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Marsh addresses U.S. House Committee on Energy and Commerce on COVID-19 work

WASHINGTON, D.C. — West Virginia Coronavirus Czar Dr. Clay Marsh spoke on the state’s successes and strategies when fighting the COVID-19 pandemic while testifying in front of the U.S. House Committee on Energy and Commerce,  Oversight and Investigations Subcommittee Tuesday.

U.S. Congressman David McKinley (R-W.Va.), a member of this subcommittee invited Marsh.

In opening statements on YouTube, Marsh numbered issues critical to West Virginia’s successes including the culture of service, commitment to higher purpose and resilience for West Virginia.

Dr. Clay Marsh

“Doing nothing to mitigate or doing things by force was not as effective as doing things collaboratively,” Marsh said. “That’s been a hallmark of what we have tried to do. Move toward a level of committed purpose and service to people and our state.”

Marsh pointed to the creation of the “Team of Teams” approach led by National Guard logistic experts to adapt, pivot and create rapid learning cycles in this dynamic “Black Swan” COVID-19 event.

He also stated strong leadership from Gov. Jim Justice that has resulted in one of the highest vaccination distribution rates in the country.

“The governor gave us the directive to save lives, improve well being and maintain the capacity and function of vital healthcare and industry sectors in West Virginia,” Marsh said.

According to the latest numbers from the state Department of Health and Human Resources on Tuesday, 70,948 West Virginians have been fully vaccinated and 195,825 citizens have had at least the first dose of a vaccine administered.

West Virginia is one of seven states that have vaccinated at least 10% of the state’s total population. A large majority of those vaccinated in the state include frontline workers and the elderly population.

Marsh said in West Virginia that the average age of the over 2,000 COVID-19 related deaths is 77. 77% of the deaths in the Mountain State have been people 70 years of age or older, 92% over the age of 60, and 97% over the age of 50.

He said there’s been clear and consistent guiding principles and priority scheme for vaccination.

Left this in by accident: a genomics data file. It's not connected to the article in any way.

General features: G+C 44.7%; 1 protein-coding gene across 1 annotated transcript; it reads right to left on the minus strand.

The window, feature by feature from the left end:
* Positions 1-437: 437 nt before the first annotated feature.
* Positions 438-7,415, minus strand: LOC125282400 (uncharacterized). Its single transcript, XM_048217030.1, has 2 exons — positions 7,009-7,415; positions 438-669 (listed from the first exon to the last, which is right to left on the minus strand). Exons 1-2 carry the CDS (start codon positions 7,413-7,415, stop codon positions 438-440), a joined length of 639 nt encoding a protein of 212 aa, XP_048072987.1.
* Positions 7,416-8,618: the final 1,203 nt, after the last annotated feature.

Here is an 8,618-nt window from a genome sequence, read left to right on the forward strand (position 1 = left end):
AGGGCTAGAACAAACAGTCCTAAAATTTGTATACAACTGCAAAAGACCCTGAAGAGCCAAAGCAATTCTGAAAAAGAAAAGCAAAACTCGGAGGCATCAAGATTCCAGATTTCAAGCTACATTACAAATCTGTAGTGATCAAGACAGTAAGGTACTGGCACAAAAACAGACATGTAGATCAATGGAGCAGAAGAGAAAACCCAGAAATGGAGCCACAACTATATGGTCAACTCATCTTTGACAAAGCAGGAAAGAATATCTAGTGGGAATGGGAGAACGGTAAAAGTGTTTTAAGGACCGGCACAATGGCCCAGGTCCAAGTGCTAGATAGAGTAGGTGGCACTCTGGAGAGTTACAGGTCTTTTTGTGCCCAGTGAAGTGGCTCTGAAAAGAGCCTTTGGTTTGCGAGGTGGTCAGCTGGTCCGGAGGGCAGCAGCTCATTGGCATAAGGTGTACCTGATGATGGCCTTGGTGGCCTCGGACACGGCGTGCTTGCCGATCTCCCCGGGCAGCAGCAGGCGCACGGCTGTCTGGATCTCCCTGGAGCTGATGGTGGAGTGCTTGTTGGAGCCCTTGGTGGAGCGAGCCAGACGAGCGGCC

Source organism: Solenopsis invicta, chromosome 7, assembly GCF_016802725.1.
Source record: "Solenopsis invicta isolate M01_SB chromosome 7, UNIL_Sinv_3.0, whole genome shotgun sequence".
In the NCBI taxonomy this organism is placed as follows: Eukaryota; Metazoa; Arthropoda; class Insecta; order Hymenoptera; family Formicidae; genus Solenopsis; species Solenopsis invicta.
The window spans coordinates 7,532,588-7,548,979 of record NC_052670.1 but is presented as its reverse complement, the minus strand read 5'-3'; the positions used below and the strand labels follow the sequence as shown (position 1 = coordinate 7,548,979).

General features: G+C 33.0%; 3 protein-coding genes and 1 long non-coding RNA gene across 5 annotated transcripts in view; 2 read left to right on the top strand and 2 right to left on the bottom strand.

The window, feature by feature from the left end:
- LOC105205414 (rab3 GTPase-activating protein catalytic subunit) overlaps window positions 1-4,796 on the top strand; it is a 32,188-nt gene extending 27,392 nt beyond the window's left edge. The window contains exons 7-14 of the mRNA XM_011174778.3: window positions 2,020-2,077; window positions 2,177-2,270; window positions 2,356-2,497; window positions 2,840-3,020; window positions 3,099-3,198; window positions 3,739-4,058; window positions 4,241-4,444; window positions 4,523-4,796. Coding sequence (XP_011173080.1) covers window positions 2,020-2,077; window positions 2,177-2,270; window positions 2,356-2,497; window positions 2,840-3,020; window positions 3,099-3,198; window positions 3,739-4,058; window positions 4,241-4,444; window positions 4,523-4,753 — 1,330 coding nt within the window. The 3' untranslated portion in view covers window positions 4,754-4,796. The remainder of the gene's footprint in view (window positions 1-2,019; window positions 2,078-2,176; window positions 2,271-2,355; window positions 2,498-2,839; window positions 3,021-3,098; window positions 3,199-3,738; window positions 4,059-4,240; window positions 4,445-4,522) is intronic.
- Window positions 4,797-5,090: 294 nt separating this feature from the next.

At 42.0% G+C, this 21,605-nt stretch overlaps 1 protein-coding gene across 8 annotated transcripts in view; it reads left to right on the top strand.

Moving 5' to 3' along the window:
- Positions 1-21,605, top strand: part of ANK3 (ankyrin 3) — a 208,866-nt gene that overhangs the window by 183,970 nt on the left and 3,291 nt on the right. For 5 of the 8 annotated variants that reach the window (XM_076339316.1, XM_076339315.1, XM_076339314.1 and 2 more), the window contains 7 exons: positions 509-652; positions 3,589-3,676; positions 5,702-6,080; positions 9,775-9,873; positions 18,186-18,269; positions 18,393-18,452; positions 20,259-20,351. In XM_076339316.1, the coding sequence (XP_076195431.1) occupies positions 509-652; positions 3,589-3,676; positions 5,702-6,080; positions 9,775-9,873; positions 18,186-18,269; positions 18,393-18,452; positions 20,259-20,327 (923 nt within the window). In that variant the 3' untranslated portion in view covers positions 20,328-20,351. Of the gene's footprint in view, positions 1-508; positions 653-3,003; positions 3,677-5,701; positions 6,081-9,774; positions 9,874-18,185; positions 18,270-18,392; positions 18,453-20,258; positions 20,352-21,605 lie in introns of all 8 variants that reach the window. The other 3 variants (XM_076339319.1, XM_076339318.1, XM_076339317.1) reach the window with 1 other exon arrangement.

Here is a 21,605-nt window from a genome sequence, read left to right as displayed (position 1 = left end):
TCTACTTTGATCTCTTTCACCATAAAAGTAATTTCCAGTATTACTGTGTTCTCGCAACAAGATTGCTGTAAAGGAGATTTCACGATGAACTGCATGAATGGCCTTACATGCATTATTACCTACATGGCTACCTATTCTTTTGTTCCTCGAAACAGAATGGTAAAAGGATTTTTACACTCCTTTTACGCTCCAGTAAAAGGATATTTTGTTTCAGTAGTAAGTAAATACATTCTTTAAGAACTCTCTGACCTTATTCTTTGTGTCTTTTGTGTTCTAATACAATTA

“We were able to immunize all of our nursing homes and assisted living residents before the new year. We’ve just finished our second doses which is great because we know half of our deaths come from this population,” Marsh said.

VIEW: Marsh’s full testimony to the subcommittee

He detailed West Virginia’s hub system for vaccines when asked about distribution to the general public. He explained how the Mountain State has five hubs to make it a short distance to move a vaccine to place. Each dose is sent with a GPS tracker and Marsh said the state keeps track of the inventory that way. If a vaccine is not administered within seven days, it is brought back to the central hub.

Marsh said one of the best things that could happen to West Virginia in the coming days and weeks it to just have more vaccines. He said West Virginia receives 23,600 doses per week but has the capacity to receive 125,000 per week without having to change infrastructure.

Marsh said with a slight change to infrastructure and plans, the state could receive 200,000 doses per week.

A final issue critical to success according to Marsh is creating a Joint Interagency Communication team including social media behaviors to drive messaging, constant communication and evaluation.

He said leaders need to be able to share best practices and learnings.

“I don’t think that there is an integrated portal or pathway to allow each of the leaders of the states, along with the leaders of the federal government response, perhaps with the coronavirus taskforce experts, to be able to come together and freely and quickly exchange information,” Marsh said.